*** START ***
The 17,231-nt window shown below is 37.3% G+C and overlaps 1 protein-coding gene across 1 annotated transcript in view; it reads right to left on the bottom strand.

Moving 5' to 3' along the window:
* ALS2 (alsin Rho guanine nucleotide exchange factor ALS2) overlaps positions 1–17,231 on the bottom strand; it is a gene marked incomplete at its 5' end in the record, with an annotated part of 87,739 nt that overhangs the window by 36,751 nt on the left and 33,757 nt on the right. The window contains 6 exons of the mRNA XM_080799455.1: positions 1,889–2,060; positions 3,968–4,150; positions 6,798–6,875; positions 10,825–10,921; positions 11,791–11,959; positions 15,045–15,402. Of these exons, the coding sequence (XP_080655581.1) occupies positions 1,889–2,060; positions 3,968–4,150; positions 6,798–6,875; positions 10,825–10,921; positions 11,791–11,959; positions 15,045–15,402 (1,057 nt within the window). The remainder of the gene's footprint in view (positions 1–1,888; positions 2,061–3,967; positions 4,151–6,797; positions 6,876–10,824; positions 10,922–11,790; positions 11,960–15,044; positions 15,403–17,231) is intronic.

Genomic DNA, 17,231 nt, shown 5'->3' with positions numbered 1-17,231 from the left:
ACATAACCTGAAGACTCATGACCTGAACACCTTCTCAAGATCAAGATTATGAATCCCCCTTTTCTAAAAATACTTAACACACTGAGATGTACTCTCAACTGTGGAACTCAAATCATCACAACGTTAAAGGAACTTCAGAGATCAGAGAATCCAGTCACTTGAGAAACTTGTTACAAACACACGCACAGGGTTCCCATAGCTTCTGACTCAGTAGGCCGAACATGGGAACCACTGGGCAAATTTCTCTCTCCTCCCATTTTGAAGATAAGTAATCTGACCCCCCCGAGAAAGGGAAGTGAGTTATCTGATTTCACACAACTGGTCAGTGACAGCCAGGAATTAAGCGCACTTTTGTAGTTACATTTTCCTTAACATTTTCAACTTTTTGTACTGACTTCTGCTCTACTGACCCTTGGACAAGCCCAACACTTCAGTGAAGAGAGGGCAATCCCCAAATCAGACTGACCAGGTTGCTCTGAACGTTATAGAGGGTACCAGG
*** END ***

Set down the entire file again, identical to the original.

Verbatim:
The 17,231-nt window shown below is 37.3% G+C and overlaps 1 protein-coding gene across 1 annotated transcript in view; it reads right to left on the bottom strand.

Moving 5' to 3' along the window:
* ALS2 (alsin Rho guanine nucleotide exchange factor ALS2) overlaps positions 1–17,231 on the bottom strand; it is a gene marked incomplete at its 5' end in the record, with an annotated part of 87,739 nt that overhangs the window by 36,751 nt on the left and 33,757 nt on the right. The window contains 6 exons of the mRNA XM_080799455.1: positions 1,889–2,060; positions 3,968–4,150; positions 6,798–6,875; positions 10,825–10,921; positions 11,791–11,959; positions 15,045–15,402. Of these exons, the coding sequence (XP_080655581.1) occupies positions 1,889–2,060; positions 3,968–4,150; positions 6,798–6,875; positions 10,825–10,921; positions 11,791–11,959; positions 15,045–15,402 (1,057 nt within the window). The remainder of the gene's footprint in view (positions 1–1,888; positions 2,061–3,967; positions 4,151–6,797; positions 6,876–10,824; positions 10,922–11,790; positions 11,960–15,044; positions 15,403–17,231) is intronic.

Genomic DNA, 17,231 nt, shown 5'->3' with positions numbered 1-17,231 from the left:
ACATAACCTGAAGACTCATGACCTGAACACCTTCTCAAGATCAAGATTATGAATCCCCCTTTTCTAAAAATACTTAACACACTGAGATGTACTCTCAACTGTGGAACTCAAATCATCACAACGTTAAAGGAACTTCAGAGATCAGAGAATCCAGTCACTTGAGAAACTTGTTACAAACACACGCACAGGGTTCCCATAGCTTCTGACTCAGTAGGCCGAACATGGGAACCACTGGGCAAATTTCTCTCTCCTCCCATTTTGAAGATAAGTAATCTGACCCCCCCGAGAAAGGGAAGTGAGTTATCTGATTTCACACAACTGGTCAGTGACAGCCAGGAATTAAGCGCACTTTTGTAGTTACATTTTCCTTAACATTTTCAACTTTTTGTACTGACTTCTGCTCTACTGACCCTTGGACAAGCCCAACACTTCAGTGAAGAGAGGGCAATCCCCAAATCAGACTGACCAGGTTGCTCTGAACGTTATAGAGGGTACCAGG